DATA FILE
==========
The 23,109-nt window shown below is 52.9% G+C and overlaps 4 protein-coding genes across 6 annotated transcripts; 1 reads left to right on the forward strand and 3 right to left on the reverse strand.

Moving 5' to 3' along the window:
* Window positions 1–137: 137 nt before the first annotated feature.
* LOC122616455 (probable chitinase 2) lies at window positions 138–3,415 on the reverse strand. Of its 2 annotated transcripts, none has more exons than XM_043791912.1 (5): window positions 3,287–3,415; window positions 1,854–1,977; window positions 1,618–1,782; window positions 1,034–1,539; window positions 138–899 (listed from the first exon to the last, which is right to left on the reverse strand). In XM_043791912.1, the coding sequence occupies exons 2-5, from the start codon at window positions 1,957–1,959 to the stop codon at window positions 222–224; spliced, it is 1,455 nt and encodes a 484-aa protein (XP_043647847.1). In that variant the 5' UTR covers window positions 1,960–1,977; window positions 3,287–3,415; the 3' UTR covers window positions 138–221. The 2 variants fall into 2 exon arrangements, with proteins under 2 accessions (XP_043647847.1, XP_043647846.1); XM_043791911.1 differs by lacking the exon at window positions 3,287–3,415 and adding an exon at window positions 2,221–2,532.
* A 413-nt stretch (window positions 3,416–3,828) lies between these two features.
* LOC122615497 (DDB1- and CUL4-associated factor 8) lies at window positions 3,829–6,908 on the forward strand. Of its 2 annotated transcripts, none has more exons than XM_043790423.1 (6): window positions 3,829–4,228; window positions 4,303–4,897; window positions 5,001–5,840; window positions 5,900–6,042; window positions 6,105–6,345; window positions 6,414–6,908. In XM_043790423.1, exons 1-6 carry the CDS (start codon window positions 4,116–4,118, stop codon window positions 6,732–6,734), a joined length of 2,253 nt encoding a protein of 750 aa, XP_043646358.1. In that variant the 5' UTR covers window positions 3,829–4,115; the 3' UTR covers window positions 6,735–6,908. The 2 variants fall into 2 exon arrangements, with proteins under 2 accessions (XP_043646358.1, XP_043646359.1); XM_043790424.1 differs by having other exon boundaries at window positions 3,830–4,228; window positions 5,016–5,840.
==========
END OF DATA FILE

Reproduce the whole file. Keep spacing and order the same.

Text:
The 23,109-nt window shown below is 52.9% G+C and overlaps 4 protein-coding genes across 6 annotated transcripts; 1 reads left to right on the forward strand and 3 right to left on the reverse strand.

Moving 5' to 3' along the window:
* Window positions 1–137: 137 nt before the first annotated feature.
* LOC122616455 (probable chitinase 2) lies at window positions 138–3,415 on the reverse strand. Of its 2 annotated transcripts, none has more exons than XM_043791912.1 (5): window positions 3,287–3,415; window positions 1,854–1,977; window positions 1,618–1,782; window positions 1,034–1,539; window positions 138–899 (listed from the first exon to the last, which is right to left on the reverse strand). In XM_043791912.1, the coding sequence occupies exons 2-5, from the start codon at window positions 1,957–1,959 to the stop codon at window positions 222–224; spliced, it is 1,455 nt and encodes a 484-aa protein (XP_043647847.1). In that variant the 5' UTR covers window positions 1,960–1,977; window positions 3,287–3,415; the 3' UTR covers window positions 138–221. The 2 variants fall into 2 exon arrangements, with proteins under 2 accessions (XP_043647847.1, XP_043647846.1); XM_043791911.1 differs by lacking the exon at window positions 3,287–3,415 and adding an exon at window positions 2,221–2,532.
* A 413-nt stretch (window positions 3,416–3,828) lies between these two features.
* LOC122615497 (DDB1- and CUL4-associated factor 8) lies at window positions 3,829–6,908 on the forward strand. Of its 2 annotated transcripts, none has more exons than XM_043790423.1 (6): window positions 3,829–4,228; window positions 4,303–4,897; window positions 5,001–5,840; window positions 5,900–6,042; window positions 6,105–6,345; window positions 6,414–6,908. In XM_043790423.1, exons 1-6 carry the CDS (start codon window positions 4,116–4,118, stop codon window positions 6,732–6,734), a joined length of 2,253 nt encoding a protein of 750 aa, XP_043646358.1. In that variant the 5' UTR covers window positions 3,829–4,115; the 3' UTR covers window positions 6,735–6,908. The 2 variants fall into 2 exon arrangements, with proteins under 2 accessions (XP_043646358.1, XP_043646359.1); XM_043790424.1 differs by having other exon boundaries at window positions 3,830–4,228; window positions 5,016–5,840.